We will not see a light at the end of the tunnel until we seek the three fundamental things we rejected thousands of years ago. If we continue to be mired in darkness, it is an indication that we are not yet sincerely and sufficiently seeking these three things. This is not an opinion or a subjective interpretation; it is a straightforward prophecy clearly explained by Chazal.

Metzudas David notes that a return to Israel predates this teshuva process, which is sand in the eyes of all the galus Jews who stubbornly want no part of Israel until Moshiach chauffeurs them home in style. This is one of numerous sources that indicates just the opposite. First we are supposed to return – physically – and the spiritual return follows.

(Rav Yosef Kara explains the beginning of the pasuk as a reference to Jews in galus doing teshuva when they are in trouble, but this is no contradiction to the above. It is clear that both will occur. Far better to be part of the teshuva process in Israel than thousands of miles away in a foreign land.)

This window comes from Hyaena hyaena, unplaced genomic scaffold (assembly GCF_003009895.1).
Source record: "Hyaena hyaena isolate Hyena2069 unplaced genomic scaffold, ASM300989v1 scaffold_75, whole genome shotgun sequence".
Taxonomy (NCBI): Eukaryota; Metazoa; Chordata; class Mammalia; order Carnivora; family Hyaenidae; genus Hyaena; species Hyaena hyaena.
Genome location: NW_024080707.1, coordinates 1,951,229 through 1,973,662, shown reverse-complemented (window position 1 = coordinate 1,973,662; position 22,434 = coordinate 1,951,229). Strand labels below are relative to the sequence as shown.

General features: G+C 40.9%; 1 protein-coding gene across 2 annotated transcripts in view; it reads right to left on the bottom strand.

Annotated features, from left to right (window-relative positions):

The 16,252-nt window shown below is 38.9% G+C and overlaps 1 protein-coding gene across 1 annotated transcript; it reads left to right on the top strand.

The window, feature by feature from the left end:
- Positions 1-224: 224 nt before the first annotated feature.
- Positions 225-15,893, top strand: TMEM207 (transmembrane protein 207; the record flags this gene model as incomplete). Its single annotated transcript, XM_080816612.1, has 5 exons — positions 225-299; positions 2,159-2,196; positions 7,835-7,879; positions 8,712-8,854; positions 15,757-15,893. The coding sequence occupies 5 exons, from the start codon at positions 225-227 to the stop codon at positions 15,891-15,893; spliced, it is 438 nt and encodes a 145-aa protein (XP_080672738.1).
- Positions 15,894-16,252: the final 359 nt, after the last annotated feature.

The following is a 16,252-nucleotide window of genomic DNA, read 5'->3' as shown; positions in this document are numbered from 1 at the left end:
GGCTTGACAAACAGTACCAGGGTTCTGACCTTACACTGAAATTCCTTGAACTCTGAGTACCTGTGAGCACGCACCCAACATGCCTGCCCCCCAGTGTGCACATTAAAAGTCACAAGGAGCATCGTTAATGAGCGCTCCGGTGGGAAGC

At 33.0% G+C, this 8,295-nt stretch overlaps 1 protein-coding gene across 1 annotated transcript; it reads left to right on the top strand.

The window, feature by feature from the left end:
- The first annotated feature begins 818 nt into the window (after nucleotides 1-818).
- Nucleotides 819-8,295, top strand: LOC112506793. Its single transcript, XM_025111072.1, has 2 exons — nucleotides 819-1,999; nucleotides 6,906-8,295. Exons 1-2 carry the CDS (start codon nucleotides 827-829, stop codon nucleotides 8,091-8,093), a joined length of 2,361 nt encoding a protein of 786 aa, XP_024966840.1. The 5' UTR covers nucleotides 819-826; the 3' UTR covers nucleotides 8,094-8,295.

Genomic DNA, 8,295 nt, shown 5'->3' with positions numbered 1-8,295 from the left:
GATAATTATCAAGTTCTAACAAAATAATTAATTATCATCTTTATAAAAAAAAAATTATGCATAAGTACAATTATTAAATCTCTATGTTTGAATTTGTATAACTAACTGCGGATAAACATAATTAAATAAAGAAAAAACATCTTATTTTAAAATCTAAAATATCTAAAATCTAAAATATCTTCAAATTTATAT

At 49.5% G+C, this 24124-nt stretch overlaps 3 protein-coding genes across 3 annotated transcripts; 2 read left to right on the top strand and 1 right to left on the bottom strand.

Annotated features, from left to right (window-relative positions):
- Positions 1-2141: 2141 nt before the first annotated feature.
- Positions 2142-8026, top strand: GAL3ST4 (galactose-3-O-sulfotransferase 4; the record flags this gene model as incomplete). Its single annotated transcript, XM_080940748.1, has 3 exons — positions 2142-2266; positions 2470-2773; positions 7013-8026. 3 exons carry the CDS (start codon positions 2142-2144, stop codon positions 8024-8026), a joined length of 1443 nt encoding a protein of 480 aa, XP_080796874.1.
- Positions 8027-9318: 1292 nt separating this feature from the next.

As straightforward as this pasuk is, let's analyze it more deeply.

What does it mean that we will “seek Hashem”, the “kingdom of Heaven”? What Jew with an ounce of connection doesn't seek Hashem and His kingdom?

If we do not yet see a siman tov, if we are still floundering, then clearly we have not been seeking Hashem sincerely and sufficiently. Even Jews who live outwardly religious lives, and are generally good people, need to ask themselves if they really want Israel to be run according to the Torah. My experience tells me that most religious Jews are complacent with life in Israel – or, to my great dismay, in exile – so long as they are not being persecuted “too much”. When they are persecuted, they seek an end to the persecution, or to devise ways to cope with it, but fail to consider if the persecution is a call for them to seek Hashem and His kingdom.

We are not supposed to be comfortable under a foreign kingdom, even in the land of Israel – especially in the land of Israel! We are not supposed to be complacent. This is not why we are here! We must actively seek Hashem and His kingdom, which means ceasing to turn to foreign powers in any subjugative capacity.